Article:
Washington arrived in Barbados by ship. Today, the Concord flies into Grantley Adams International Airport in Bridgetown. American Airlines and Air Jamaica, who also fly to the island, rarely have an empty seat in first class. The name alone connotes glamour, luxury and mystique. And there is a reason. For years, some of the most rich and famous people in the world have come to this island's white sand beaches. A selection of the Caribbean's best hotels and most magnificent private villas await them. But it's not just the island's sheer beauty that attracts the glitterati; it is the quality of life they find there. Barbados currently holds the third highest quality of living standard among third world countries and boasts a 98% literacy rate.
The island is considered a role model for democracy by the likes of Nelson Mandela, who visited Barbados on a mission to bring the kind of racial harmony that reigns there back home to South Africa. Peace and prosperity create a sense of harmony where celebrities can walk the streets undisturbed. In an atmosphere of refinement and relaxation, every visitor feels like a celebrity.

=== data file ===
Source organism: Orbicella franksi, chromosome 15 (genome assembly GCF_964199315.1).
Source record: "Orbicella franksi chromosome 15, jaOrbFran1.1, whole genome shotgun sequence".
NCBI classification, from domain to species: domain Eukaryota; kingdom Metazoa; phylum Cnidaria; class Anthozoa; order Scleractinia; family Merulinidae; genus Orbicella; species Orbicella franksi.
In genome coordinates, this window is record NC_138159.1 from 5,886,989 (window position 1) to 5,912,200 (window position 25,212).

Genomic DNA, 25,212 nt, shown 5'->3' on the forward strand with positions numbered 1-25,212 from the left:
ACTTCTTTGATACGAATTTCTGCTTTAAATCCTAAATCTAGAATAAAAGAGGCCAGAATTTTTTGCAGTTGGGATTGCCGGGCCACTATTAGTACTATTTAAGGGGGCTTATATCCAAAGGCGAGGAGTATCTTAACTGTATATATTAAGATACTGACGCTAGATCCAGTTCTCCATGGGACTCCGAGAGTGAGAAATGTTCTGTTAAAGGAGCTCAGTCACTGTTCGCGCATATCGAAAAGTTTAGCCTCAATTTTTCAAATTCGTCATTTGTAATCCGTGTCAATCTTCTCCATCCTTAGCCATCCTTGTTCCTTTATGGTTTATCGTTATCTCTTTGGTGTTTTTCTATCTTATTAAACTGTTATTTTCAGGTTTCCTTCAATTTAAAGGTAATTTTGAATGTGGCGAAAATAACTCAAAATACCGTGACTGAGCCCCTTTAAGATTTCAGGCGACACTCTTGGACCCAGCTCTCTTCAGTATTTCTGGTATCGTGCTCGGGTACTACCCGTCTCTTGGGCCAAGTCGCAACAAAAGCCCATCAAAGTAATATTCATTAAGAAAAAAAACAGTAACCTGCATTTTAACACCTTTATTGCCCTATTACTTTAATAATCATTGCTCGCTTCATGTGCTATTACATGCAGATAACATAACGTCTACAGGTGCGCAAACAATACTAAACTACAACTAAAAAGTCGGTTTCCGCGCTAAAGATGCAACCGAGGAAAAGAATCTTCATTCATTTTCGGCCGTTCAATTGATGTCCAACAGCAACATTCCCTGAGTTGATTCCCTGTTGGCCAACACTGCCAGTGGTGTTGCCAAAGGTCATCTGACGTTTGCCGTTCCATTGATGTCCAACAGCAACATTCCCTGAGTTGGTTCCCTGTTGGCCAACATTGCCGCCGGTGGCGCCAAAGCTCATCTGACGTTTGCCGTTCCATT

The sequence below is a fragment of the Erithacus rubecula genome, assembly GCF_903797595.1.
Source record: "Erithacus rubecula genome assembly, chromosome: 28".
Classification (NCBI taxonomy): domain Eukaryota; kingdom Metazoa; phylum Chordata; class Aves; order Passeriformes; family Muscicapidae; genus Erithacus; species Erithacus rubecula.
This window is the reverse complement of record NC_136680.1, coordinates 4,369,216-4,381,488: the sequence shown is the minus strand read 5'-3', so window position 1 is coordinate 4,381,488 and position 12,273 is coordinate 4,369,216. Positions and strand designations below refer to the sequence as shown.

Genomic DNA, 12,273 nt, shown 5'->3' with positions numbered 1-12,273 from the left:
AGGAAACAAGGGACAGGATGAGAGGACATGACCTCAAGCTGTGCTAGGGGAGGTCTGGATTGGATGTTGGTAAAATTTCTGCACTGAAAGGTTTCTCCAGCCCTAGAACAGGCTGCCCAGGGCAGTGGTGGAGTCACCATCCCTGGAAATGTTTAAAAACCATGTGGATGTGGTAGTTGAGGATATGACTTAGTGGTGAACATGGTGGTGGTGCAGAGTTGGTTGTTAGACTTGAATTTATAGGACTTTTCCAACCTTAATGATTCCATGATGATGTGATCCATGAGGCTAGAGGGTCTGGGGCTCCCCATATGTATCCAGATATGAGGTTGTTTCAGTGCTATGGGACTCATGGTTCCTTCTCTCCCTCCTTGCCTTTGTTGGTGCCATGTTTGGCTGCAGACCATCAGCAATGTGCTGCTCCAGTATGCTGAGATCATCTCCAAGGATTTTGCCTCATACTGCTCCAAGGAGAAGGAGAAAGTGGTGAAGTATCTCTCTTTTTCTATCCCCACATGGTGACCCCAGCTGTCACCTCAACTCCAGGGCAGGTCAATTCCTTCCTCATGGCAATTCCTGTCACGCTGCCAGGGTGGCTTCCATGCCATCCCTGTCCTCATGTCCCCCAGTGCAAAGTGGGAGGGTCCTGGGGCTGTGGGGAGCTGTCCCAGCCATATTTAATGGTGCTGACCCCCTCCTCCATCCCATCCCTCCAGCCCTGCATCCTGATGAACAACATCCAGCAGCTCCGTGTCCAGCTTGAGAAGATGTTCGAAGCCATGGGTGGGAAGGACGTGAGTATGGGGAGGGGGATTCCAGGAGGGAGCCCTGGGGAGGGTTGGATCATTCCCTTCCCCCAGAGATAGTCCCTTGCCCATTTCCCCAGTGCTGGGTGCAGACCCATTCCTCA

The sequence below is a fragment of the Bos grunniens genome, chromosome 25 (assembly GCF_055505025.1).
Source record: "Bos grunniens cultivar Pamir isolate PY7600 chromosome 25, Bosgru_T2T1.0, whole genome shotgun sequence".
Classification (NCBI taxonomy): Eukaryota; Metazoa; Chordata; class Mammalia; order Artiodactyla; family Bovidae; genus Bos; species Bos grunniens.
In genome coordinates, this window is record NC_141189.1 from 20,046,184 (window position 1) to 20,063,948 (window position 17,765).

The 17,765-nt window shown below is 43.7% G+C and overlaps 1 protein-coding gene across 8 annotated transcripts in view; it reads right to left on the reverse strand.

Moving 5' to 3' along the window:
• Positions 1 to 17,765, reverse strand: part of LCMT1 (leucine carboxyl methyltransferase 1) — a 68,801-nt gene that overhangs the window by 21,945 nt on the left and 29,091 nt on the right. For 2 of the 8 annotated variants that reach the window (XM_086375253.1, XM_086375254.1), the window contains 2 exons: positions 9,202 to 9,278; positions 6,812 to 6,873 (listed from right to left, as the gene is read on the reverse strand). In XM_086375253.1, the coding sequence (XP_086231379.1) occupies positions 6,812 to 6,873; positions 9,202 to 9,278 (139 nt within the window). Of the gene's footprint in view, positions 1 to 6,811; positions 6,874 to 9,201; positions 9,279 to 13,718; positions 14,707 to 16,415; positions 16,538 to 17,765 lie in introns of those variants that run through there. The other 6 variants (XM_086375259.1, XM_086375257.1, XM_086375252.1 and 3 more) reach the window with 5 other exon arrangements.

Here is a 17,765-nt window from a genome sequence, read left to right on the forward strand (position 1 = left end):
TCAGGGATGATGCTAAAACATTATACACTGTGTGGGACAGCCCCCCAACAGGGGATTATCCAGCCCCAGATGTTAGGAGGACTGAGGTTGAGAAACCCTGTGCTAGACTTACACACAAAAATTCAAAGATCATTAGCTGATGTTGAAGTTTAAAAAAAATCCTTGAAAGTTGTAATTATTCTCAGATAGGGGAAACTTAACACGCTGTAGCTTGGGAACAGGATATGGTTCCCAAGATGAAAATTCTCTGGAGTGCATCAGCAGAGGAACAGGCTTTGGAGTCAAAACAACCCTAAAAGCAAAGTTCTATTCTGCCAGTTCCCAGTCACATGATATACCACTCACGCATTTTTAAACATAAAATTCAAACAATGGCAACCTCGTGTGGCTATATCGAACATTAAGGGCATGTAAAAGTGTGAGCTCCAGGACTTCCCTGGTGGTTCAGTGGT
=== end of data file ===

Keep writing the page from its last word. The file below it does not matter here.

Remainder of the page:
Mia Farrow and Frank Sinatra came for their honeymoon, as guests at Claudette Colbert's lavish home, Bellerive. Other guests have come for the Barbados Jazz Festival in January or for Holder's Season, a unique celebration of opera, music and theater held annually from March 9th to March 29th.
The cricket season, which runs from January through May, attracts fans of the game. The world famous Royal Westmoreland golf course, featured on The Wonderful World of Golf, draws golfers who may also have a visit with Barbadian golf celebrity, Sir Garfield Sobers. And then there are those guests who come to sit on the beach and do absolutely nothing.
Barbados is the easternmost Caribbean Island, part of the Lesser Antilles. It sits 285 miles (450 kilometers) northwest of Venezuela.
Rising gently from the west coast in a series of terraces, the island, composed mostly of coral, is relatively flat with Mt. Hillaby, at 104 feet (336 m) above sea level, being the highest point.